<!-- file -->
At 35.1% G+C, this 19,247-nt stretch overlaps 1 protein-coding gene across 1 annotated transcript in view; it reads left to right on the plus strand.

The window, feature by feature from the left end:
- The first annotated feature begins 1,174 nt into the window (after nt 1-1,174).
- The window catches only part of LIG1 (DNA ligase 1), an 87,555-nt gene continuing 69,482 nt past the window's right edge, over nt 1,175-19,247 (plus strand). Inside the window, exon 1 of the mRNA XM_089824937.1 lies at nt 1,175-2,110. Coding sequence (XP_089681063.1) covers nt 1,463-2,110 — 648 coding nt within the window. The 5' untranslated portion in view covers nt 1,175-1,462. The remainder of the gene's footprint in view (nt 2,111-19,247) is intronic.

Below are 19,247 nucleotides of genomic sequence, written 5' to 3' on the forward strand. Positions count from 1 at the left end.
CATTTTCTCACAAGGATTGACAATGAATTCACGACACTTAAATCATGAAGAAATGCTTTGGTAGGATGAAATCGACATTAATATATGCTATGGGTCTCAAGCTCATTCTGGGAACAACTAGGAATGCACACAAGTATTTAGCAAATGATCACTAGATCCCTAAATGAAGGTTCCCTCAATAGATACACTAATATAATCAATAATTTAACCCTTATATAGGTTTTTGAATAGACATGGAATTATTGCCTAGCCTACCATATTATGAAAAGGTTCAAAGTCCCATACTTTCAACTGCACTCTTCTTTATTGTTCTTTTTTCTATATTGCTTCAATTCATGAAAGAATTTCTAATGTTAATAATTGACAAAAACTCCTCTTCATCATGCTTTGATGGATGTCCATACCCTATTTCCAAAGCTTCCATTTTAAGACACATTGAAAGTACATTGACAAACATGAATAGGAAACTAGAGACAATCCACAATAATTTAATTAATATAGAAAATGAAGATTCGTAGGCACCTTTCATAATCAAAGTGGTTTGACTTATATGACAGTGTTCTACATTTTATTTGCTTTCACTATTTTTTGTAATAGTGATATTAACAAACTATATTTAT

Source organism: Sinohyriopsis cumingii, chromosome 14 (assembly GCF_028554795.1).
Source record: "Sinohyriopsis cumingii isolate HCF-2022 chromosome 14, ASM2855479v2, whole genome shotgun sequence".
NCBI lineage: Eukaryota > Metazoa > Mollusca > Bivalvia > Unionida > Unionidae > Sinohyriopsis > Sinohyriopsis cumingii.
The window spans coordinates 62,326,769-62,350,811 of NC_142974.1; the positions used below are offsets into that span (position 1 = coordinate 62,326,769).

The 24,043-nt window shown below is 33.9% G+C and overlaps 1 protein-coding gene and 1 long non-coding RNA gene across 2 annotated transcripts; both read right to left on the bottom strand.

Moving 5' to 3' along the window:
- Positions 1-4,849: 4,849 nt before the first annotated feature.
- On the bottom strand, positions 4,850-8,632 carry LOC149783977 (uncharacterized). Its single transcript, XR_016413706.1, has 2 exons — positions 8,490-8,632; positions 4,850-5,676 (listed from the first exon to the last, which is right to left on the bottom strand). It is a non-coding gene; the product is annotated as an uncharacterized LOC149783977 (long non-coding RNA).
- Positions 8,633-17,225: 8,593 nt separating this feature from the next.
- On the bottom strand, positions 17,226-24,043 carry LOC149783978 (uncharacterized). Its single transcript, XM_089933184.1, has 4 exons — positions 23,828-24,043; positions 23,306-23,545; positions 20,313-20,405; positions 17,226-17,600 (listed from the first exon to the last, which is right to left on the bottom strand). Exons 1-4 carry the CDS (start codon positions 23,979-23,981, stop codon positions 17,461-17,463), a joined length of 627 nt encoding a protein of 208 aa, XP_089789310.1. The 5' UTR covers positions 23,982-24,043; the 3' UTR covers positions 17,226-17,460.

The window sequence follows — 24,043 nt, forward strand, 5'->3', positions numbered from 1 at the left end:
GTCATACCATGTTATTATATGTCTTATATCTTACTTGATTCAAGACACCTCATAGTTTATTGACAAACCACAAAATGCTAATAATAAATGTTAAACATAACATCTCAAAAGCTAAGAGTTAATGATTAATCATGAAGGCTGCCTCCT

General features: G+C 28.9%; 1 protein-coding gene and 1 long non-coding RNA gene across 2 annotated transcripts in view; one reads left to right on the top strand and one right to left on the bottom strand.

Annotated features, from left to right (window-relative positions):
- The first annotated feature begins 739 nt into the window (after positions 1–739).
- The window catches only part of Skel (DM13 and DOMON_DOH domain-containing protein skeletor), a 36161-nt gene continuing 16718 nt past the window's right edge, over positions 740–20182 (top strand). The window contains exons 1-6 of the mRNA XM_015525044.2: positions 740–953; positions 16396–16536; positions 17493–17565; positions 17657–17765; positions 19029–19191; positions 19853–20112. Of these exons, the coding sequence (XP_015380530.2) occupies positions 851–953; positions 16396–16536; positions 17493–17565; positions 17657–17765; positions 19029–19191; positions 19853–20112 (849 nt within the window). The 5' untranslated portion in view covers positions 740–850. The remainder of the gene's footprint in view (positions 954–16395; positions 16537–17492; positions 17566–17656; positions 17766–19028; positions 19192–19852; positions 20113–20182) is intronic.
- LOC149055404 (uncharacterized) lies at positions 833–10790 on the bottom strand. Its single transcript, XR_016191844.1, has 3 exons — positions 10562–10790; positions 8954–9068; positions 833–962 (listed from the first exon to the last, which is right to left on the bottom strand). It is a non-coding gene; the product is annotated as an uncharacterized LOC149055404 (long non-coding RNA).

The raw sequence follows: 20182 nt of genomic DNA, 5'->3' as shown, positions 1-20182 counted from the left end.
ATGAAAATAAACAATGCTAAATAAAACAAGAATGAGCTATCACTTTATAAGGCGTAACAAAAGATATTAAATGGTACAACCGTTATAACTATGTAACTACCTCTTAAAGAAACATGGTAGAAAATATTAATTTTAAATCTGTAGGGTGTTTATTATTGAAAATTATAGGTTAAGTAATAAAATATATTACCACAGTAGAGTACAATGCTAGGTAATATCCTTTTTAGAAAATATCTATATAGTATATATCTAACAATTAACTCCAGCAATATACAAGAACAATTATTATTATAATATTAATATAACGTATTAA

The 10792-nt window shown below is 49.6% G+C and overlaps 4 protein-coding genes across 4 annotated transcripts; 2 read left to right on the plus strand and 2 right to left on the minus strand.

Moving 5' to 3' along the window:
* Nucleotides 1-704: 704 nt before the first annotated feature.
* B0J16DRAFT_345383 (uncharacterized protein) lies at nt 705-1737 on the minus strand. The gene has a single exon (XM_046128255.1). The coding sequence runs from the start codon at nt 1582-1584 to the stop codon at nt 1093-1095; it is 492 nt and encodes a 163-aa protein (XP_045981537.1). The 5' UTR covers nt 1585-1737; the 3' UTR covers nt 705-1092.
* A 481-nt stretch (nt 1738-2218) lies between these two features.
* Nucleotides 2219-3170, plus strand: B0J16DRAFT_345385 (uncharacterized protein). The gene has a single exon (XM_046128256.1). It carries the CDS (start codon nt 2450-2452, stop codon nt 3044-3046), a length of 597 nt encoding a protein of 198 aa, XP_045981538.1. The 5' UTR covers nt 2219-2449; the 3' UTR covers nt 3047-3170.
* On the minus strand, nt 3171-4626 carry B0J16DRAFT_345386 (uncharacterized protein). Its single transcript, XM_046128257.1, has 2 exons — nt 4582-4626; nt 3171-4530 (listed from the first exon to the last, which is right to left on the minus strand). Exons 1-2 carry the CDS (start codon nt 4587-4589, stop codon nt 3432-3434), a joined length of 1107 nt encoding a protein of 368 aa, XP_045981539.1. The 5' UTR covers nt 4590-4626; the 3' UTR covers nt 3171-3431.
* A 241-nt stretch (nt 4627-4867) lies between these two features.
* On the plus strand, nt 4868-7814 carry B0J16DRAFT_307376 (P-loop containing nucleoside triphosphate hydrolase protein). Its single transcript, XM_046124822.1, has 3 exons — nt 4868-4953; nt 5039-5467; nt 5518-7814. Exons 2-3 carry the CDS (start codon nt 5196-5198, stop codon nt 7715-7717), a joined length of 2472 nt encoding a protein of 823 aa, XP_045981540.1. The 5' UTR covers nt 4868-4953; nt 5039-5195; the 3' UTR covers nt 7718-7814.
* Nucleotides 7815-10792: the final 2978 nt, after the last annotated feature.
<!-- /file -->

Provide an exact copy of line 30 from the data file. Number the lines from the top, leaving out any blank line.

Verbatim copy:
* A 481-nt stretch (nt 1738-2218) lies between these two features.